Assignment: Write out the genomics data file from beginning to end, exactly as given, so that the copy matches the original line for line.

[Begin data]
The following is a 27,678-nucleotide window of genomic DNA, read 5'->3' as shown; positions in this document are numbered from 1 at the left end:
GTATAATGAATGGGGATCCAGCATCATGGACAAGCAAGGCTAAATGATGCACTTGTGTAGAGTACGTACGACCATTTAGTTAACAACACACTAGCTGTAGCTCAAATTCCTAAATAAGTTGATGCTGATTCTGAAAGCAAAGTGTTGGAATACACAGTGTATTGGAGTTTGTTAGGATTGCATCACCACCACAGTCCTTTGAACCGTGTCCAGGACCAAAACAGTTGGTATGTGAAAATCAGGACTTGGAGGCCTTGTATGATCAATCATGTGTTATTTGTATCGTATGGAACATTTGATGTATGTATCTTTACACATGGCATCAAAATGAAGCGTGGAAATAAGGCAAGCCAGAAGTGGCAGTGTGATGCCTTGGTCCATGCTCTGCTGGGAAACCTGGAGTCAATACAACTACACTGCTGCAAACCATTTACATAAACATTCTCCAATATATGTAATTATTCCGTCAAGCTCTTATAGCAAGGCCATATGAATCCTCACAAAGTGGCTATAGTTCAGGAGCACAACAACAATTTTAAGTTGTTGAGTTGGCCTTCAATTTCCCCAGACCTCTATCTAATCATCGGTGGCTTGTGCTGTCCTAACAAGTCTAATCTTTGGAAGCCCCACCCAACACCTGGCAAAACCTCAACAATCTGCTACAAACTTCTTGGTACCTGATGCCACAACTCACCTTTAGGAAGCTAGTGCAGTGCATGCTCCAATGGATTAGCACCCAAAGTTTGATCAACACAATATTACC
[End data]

The following is a 27,678-nucleotide window of genomic DNA, read 5'->3' as shown; positions in this document are numbered from 1 at the left end:
GTATAATGAATGGGGATCCAGCATCATGGACAAGCAAGGCTAAATGATGCACTTGTGTAGAGTACGTACGACCATTTAGTTAACAACACACTAGCTGTAGCTCAAATTCCTAAATAAGTTGATGCTGATTCTGAAAGCAAAGTGTTGGAATACACAGTGTATTGGAGTTTGTTAGGATTGCATCACCACCACAGTCCTTTGAACCGTGTCCAGGACCAAAACAGTTGGTATGTGAAAATCAGGACTTGGAGGCCTTGTATGATCAATCATGTGTTATTTGTATCGTATGGAACATTTGATGTATGTATCTTTACACATGGCATCAAAATGAAGCGTGGAAATAAGGCAAGCCAGAAGTGGCAGTGTGATGCCTTGGTCCATGCTCTGCTGGGAAACCTGGAGTCAATACAACTACACTGCTGCAAACCATTTACATAAACATTCTCCAATATATGTAATTATTCCGTCAAGCTCTTATAGCAAGGCCATATGAATCCTCACAAAGTGGCTATAGTTCAGGAGCACAACAACAATTTTAAGTTGTTGAGTTGGCCTTCAATTTCCCCAGACCTCTATCTAATCATCGGTGGCTTGTGCTGTCCTAACAAGTCTAATCTTTGGAAGCCCCACCCAACACCTGGCAAAACCTCAACAATCTGCTACAAACTTCTTGGTACCTGATGCCACAACTCACCTTTAGGAAGCTAGTGCAGTGCATGCTCCAATGGATTAGCACCCAAAGTTTGATCAACACAATATTACC